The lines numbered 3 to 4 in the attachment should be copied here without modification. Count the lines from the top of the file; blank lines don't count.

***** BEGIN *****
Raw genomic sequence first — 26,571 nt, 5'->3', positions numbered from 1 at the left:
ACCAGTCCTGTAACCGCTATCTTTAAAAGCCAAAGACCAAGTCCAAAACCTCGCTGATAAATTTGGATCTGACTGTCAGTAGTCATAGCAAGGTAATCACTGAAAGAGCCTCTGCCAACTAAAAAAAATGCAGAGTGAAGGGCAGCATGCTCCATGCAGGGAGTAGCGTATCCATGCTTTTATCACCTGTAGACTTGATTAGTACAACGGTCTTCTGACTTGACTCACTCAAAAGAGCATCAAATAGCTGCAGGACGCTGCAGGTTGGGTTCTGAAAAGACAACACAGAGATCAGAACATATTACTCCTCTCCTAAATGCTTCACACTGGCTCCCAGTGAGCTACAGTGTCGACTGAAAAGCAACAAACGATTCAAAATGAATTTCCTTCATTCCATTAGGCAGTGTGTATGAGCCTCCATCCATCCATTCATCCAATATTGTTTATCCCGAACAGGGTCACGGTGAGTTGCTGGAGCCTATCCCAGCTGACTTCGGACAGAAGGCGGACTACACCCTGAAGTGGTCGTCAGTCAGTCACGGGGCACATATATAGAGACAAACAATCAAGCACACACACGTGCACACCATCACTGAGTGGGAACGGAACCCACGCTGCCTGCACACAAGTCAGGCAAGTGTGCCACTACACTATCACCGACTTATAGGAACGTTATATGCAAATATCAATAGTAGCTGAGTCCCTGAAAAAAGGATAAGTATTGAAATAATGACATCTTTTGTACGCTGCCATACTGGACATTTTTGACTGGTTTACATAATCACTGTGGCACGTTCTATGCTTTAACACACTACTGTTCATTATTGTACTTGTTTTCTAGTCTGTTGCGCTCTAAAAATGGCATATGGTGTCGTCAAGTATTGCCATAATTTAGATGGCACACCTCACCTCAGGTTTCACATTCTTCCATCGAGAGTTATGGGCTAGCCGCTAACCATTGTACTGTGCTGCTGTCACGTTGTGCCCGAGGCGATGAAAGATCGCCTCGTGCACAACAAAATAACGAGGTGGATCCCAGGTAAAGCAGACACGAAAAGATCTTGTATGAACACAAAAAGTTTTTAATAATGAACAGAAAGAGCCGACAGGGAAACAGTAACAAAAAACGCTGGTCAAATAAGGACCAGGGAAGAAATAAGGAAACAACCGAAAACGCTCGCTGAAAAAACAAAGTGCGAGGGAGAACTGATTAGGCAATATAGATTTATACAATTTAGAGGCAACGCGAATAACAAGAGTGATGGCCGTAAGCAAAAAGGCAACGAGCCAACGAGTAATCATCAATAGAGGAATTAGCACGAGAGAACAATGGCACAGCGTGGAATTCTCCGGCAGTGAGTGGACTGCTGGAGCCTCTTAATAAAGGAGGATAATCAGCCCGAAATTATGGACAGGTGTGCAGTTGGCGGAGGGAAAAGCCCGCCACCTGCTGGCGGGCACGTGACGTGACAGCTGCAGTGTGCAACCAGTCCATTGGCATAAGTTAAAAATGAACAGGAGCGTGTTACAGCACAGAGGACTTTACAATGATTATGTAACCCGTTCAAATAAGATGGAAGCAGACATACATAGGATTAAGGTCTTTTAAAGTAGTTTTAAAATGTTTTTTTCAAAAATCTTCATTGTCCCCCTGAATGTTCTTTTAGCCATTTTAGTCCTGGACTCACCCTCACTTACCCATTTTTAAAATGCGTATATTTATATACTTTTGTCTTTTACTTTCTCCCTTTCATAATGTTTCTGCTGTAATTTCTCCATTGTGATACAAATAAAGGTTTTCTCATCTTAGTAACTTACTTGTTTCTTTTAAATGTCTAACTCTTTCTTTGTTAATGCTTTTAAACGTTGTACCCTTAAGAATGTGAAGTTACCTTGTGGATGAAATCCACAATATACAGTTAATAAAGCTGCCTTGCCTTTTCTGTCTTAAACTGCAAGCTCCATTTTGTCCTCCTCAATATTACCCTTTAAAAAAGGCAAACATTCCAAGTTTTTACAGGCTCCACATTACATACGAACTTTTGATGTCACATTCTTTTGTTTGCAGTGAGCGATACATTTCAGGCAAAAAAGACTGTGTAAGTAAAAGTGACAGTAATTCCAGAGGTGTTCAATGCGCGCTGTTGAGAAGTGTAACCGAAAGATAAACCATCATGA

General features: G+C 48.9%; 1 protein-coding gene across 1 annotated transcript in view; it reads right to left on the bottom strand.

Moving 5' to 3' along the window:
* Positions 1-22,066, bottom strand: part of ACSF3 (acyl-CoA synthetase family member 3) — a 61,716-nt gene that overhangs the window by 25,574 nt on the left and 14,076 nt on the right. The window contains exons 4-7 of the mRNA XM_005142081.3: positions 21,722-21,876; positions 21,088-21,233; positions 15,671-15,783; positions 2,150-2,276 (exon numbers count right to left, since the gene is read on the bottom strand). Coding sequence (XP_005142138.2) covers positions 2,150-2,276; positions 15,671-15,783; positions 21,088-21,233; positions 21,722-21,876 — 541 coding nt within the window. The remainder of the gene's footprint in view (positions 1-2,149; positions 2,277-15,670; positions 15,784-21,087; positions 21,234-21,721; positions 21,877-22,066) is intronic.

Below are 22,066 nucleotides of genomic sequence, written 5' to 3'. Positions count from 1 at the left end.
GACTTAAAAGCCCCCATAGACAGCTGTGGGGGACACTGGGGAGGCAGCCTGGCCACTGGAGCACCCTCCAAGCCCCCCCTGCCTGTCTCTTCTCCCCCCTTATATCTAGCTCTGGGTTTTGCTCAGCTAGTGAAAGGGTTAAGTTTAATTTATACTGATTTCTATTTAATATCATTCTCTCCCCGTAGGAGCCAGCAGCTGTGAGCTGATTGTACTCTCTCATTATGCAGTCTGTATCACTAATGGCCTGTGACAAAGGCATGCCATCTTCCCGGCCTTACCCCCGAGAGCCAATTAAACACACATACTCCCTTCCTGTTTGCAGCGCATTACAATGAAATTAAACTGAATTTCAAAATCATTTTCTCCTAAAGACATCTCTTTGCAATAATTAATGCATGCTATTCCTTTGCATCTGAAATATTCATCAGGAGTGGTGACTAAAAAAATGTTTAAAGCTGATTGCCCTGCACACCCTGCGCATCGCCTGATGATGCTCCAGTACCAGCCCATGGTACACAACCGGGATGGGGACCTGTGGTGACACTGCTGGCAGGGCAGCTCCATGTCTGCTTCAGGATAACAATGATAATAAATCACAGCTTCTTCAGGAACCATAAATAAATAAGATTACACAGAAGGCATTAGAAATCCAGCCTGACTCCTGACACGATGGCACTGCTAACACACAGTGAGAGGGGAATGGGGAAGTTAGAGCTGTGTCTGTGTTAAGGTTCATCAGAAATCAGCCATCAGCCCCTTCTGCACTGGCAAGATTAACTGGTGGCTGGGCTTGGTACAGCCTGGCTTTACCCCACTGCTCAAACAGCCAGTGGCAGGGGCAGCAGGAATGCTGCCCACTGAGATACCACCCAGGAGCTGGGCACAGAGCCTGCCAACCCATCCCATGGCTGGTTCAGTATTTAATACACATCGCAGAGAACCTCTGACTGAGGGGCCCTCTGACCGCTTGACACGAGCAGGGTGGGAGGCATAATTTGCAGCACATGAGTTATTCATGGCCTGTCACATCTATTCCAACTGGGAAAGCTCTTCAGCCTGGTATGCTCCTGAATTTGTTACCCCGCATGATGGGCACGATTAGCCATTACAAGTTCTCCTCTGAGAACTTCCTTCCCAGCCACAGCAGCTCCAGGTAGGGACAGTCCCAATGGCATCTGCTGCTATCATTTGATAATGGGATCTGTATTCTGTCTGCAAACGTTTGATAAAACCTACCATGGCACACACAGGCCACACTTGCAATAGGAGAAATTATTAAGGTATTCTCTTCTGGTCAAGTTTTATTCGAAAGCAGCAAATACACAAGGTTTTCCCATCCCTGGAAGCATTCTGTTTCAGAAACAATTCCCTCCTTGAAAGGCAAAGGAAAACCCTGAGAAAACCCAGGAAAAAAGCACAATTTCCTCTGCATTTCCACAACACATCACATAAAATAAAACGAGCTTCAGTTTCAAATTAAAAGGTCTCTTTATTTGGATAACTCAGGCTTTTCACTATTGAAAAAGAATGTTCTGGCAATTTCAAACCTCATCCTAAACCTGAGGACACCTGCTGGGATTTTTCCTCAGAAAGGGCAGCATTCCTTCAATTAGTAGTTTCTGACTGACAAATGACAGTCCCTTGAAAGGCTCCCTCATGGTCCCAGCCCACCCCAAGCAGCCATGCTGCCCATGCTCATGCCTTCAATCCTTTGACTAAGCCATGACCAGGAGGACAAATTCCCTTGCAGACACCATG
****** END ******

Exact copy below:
General features: G+C 48.9%; 1 protein-coding gene across 1 annotated transcript in view; it reads right to left on the bottom strand.

Moving 5' to 3' along the window: